At this year’s San Antonio Breast Cancer Symposium, UNC Lineberger researchers and collaborators shared the outcomes of their investigation into the incidence of brain metastasis after a series of drugs were approved to treat HER2-positive metastatic breast cancer, starting with trastuzumab, also known as Herceptin, in the United States in 1998.
While new targeted treatments developed across the past two decades have led to dramatic survival improvements for women with HER2-positive metastatic breast cancer, University of North Carolina Lineberger Comprehensive Cancer Center researchers and collaborators report that rates of breast cancer brain metastasis for women with this disease have not substantially declined.
“We need better therapies to prevent brain metastasis,” said the study’s senior author Carey Anders, MD, a UNC Lineberger member, an associate professor in the UNC School of Medicine, and a co-founder of a UNC Brain Metastases Specialty Clinic. “Treatments that have been developed have led to a remarkable improvement in survival for metastatic HER2-postiive breast cancer, but are not preventing the development of brain metastasis even within two years of diagnosis.”
The study, presented at 5 p.m. Wednesday as an abstract at the 2016 San Antonio Breast Cancer Symposium, examined the incidence of brain metastasis after diagnosis for three groups of patients.
The researchers investigated the brain metastasis incidence in the period after a series of drugs were approved to treat HER2-positive metastatic breast cancer, starting with trastuzumab, also known as Herceptin, in the United States in 1998.
Studies have shown that trastuzumab combined with postoperative chemotherapy has increased overall survival for HER2-postive breast cancers by 37 percent. It works by targeting a protein on the surface of a breast cancer cell, human epidermal growth factor 2 (HER2), that promotes cancer cell growth.
Researchers sought to identify the proportion of women diagnosed with HER2 positive metastatic breast cancer who subsequently developed brain metastases within two years of their initial diagnosis. Of women initially diagnosed with metastatic breast cancer at the Dana-Farber Cancer Institute between 2000 and 2007, 30 percent of women had developed brain metastasis within two years of diagnosis, and this proportion increased to 55 percent among women seen between 2008 and 2011. In similarly diagnosed women seen at UNC Hospitals between 2012 and 2014, 38 percent had developed brain metastasis within two years.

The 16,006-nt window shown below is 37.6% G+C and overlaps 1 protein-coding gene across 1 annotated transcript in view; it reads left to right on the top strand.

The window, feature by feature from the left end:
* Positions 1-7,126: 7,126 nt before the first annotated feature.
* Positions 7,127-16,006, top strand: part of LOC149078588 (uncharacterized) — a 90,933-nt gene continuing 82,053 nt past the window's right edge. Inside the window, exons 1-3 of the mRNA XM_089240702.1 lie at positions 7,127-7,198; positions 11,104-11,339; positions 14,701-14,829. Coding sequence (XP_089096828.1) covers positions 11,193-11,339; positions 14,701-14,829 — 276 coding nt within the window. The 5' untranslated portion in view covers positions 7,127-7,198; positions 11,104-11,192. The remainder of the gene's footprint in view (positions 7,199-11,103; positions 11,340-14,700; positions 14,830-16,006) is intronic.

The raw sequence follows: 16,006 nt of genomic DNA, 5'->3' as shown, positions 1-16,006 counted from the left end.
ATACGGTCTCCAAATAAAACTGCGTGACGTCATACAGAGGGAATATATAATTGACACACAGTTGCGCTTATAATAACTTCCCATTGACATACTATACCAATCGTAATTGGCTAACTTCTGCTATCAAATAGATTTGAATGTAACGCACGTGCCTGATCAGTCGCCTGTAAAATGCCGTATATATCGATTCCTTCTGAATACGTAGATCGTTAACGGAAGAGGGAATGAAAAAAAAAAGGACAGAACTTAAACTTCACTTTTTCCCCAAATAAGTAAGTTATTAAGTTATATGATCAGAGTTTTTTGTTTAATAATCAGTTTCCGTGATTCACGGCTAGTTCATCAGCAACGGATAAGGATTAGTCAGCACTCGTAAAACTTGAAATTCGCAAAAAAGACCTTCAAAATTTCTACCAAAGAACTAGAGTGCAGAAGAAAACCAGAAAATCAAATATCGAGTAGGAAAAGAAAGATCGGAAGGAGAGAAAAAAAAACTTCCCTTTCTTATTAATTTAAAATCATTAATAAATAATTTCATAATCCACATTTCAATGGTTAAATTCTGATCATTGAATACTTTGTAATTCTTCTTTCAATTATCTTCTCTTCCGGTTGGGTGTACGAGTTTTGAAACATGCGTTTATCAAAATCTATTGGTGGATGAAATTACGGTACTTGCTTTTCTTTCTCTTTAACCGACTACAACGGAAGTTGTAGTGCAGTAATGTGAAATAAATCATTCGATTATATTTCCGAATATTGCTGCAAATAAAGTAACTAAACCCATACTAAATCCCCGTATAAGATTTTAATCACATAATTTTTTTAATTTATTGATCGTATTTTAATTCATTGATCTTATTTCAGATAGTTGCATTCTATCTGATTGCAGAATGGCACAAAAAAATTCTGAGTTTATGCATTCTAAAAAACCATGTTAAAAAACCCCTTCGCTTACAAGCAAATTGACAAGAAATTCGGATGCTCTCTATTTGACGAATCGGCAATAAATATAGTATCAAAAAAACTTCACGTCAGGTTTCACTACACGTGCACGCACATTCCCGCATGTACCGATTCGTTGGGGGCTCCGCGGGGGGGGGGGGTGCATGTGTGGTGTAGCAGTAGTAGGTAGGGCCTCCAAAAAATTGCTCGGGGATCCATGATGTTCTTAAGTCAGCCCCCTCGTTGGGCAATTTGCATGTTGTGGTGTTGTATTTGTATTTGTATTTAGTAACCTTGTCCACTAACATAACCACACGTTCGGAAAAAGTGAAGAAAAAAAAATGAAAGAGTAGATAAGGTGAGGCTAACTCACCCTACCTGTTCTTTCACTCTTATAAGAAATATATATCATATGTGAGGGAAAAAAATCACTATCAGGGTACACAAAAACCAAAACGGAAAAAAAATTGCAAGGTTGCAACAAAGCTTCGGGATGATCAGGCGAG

“Treatment for this disease has evolved, but we still have a lot work to do,” said the study’s first author Shlomit Shachar, MD, a former clinical fellow at the UNC School of Medicine who works as a medical oncologist in Haifa, Israel. “The brain is a site that needs increased attention, both for the prevention and treatment of brain metastases.”
The risk of death in patients whose breast cancer had spread to the brain was more than twice that of patients who had experienced metastasis to other areas of the body. Risk of death was the same for all three cohorts of patients.
“We were surprised to see that nothing really improved with regard to spread of disease to the brain,” Shachar said, even in years after new targeted treatments had been approved in the United States.
Anders said there are limitations in the study in that the project compared outcomes for patients treated at two different institutions. Larger, population-based studies are needed, Anders said, to draw definitive conclusions about brain metastasis incidence in the targeted treatment era for HER-2 positive breast cancer.
“We really need to think about what is allowing cancer cells to hone to the central nervous system,” Anders said. “What we want to know is: Is there a way to add an adjuvant therapy to standard therapy to prevent brain metastasis?
In addition to Anders, other authors include Shlomit Shachar; Allison M. Deal; Ines Vaz-Luis; Claire Dees; Lisa A. Carey; M.J. Hassett; A.L. Garrett; J.M. Benbow; M.E. Hughes; L. Mounsey; and N. Lin.